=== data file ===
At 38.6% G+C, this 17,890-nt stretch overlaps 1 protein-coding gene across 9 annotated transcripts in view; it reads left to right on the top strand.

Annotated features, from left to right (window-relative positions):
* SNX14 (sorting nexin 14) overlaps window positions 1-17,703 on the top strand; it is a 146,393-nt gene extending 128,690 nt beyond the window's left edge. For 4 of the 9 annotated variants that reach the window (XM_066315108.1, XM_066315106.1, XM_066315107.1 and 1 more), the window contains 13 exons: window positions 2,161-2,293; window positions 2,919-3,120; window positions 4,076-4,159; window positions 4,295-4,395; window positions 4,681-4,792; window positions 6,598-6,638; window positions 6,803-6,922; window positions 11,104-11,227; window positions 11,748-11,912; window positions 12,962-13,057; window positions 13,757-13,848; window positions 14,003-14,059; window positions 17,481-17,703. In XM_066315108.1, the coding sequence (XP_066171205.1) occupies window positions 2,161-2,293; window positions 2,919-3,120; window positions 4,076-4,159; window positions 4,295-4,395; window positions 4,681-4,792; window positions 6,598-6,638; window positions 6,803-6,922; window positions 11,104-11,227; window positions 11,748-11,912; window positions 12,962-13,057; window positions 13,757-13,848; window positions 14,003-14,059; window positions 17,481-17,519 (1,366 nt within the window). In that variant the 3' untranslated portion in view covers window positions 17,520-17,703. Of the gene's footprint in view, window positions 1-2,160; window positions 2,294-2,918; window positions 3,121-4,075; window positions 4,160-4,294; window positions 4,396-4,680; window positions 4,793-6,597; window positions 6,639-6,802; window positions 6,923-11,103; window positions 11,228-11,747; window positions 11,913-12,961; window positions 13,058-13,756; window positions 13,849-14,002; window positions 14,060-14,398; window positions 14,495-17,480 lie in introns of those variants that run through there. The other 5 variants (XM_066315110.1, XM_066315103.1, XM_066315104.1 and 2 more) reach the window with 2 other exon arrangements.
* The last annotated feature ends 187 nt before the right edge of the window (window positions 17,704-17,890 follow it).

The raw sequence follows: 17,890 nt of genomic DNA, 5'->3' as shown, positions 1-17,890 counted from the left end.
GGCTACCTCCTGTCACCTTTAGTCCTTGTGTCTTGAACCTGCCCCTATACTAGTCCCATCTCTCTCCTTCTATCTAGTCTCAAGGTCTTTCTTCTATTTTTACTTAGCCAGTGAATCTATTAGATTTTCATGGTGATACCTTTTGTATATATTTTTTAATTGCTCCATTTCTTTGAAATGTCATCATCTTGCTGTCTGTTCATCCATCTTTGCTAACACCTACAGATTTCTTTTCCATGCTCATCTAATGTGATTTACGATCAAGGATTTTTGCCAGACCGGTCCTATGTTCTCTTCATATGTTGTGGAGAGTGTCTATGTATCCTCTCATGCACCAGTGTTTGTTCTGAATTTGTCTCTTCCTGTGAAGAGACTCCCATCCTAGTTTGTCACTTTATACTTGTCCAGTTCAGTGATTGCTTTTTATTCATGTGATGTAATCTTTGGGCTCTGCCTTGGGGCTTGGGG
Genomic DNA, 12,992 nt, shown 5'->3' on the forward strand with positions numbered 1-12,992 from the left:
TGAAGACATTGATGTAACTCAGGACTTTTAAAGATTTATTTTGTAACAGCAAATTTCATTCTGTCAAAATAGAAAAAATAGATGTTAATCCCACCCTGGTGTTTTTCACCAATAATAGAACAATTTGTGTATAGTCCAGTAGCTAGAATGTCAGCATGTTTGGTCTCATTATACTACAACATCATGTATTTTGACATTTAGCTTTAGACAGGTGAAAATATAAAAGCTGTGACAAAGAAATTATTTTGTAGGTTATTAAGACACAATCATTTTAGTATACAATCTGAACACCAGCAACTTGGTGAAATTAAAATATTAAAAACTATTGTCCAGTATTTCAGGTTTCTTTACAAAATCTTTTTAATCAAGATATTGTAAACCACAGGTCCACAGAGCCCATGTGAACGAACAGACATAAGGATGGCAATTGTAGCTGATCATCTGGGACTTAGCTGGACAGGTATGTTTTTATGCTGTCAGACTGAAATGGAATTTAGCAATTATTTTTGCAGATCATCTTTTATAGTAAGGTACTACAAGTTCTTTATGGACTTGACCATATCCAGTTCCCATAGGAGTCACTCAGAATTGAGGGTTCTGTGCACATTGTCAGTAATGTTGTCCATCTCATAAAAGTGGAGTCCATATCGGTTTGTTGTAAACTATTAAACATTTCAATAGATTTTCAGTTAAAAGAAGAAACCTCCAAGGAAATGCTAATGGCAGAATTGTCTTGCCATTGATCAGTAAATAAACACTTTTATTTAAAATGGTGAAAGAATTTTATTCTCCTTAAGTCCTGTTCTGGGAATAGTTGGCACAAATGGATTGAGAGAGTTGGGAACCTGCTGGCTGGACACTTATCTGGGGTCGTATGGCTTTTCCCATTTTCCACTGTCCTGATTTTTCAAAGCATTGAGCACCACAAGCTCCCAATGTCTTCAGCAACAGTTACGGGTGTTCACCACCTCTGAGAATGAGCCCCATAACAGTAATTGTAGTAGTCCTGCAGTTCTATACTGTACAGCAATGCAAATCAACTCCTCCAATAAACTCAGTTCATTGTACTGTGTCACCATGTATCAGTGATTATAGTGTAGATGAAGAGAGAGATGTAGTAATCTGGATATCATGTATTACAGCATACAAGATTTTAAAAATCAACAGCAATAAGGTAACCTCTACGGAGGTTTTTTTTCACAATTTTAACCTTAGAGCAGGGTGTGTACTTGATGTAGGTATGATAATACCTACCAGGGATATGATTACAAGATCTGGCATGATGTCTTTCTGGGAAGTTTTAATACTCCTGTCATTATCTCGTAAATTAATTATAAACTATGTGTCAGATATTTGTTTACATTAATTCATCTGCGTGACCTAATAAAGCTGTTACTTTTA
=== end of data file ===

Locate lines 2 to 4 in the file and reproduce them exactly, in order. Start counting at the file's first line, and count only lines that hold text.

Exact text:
Annotated features, from left to right (window-relative positions):
* SNX14 (sorting nexin 14) overlaps window positions 1-17,703 on the top strand; it is a 146,393-nt gene extending 128,690 nt beyond the window's left edge. For 4 of the 9 annotated variants that reach the window (XM_066315108.1, XM_066315106.1, XM_066315107.1 and 1 more), the window contains 13 exons: window positions 2,161-2,293; window positions 2,919-3,120; window positions 4,076-4,159; window positions 4,295-4,395; window positions 4,681-4,792; window positions 6,598-6,638; window positions 6,803-6,922; window positions 11,104-11,227; window positions 11,748-11,912; window positions 12,962-13,057; window positions 13,757-13,848; window positions 14,003-14,059; window positions 17,481-17,703. In XM_066315108.1, the coding sequence (XP_066171205.1) occupies window positions 2,161-2,293; window positions 2,919-3,120; window positions 4,076-4,159; window positions 4,295-4,395; window positions 4,681-4,792; window positions 6,598-6,638; window positions 6,803-6,922; window positions 11,104-11,227; window positions 11,748-11,912; window positions 12,962-13,057; window positions 13,757-13,848; window positions 14,003-14,059; window positions 17,481-17,519 (1,366 nt within the window). In that variant the 3' untranslated portion in view covers window positions 17,520-17,703. Of the gene's footprint in view, window positions 1-2,160; window positions 2,294-2,918; window positions 3,121-4,075; window positions 4,160-4,294; window positions 4,396-4,680; window positions 4,793-6,597; window positions 6,639-6,802; window positions 6,923-11,103; window positions 11,228-11,747; window positions 11,913-12,961; window positions 13,058-13,756; window positions 13,849-14,002; window positions 14,060-14,398; window positions 14,495-17,480 lie in introns of those variants that run through there. The other 5 variants (XM_066315110.1, XM_066315103.1, XM_066315104.1 and 2 more) reach the window with 2 other exon arrangements.
* The last annotated feature ends 187 nt before the right edge of the window (window positions 17,704-17,890 follow it).